a filter-addition system call unit for performing a filter-addition system call to a kernel, defining a filter to be added and transferring a parameter that indicates filtering information; and
a filter addition unit for generating a new filter that interworks with a dynamic class designated by the parameter for the filter to be added according to the parameter for the filter to be added in response to the filter-addition system call.
20. The adaptive queue mechanism as claimed in claim 18, wherein the parameter that defines the filter to be added includes a class identifier (ID) of the dynamic class corresponding to the new filter and a filter ID of the new filter; and
wherein the filtering information and the transmission information include a source IP (Internet Protocol) address and a destination IP address, a source port number and a destination port number, and protocol information.
21. The adaptive queue mechanism as claimed in claim 18, further comprising:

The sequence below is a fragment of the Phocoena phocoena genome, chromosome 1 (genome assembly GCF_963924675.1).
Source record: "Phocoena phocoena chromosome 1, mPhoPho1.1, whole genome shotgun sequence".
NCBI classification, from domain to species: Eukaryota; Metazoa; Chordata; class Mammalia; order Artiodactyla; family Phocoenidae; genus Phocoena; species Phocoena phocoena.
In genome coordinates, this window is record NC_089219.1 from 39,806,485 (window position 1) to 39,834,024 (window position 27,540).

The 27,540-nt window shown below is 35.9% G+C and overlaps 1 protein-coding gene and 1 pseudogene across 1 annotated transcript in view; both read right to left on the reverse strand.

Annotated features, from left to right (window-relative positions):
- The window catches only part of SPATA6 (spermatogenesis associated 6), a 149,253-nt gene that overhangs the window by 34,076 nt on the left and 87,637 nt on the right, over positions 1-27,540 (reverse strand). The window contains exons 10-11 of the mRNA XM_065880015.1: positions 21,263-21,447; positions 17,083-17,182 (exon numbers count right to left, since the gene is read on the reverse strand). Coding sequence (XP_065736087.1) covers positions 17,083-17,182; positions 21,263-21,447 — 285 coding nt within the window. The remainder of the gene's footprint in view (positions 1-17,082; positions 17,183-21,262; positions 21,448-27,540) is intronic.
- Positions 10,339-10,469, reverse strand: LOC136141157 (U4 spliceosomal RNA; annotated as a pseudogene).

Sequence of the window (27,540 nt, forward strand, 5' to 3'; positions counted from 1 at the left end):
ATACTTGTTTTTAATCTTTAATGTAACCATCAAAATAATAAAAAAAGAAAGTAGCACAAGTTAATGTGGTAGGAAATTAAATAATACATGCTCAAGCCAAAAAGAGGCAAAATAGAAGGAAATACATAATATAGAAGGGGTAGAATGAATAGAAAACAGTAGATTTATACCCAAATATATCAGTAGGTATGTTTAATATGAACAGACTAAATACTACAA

a filter-deletion system call unit for performing a filter-deletion system call to the kernel and transferring a parameter that designates the filter to be deleted; and
a filter deletion unit for deleting the designated filter in response to the filter-deletion system call.
22. The adaptive queue mechanism as claimed in claim 21, wherein the parameter that designates the filter to be deleted includes a class identifier (ID) of a dynamic class that corresponds to the filter to be deleted, and a filter ID of the filter to be deleted.
Description
PRIORITY

This application claims priority to an application entitled “Adaptive Queue Mechanism for Efficient Realtime Packet Transfer and Adaptive Queue Establishment System Thereof” filed in the Korean Industrial Property Office on Feb. 19, 2005 and assigned Serial No. 2005-13886, the contents of which are hereby incorporated by reference.

BACKGROUND OF THE INVENTION

1. Field of the Invention

The present invention relates to a technique for supporting a QoS (Quality of Service) in a multimedia data transmission environment, and more particularly to a queue mechanism.

2. Description of the Related Art

As the Internet, mobile communications, etc., are rapidly spreading, the amount of multimedia data being transmitted is also increasing. Such multimedia data includes services of which the realtime transmission should be secured such as voice call and video communication services.

Currently, in securing multimedia data services such as voice in a network device, transmission requests for diverse high-capacity packets exist. That is, if sufficient services cannot be provided when many users use network services, problems may occur in transmitting multimedia data such as voice calls in real time.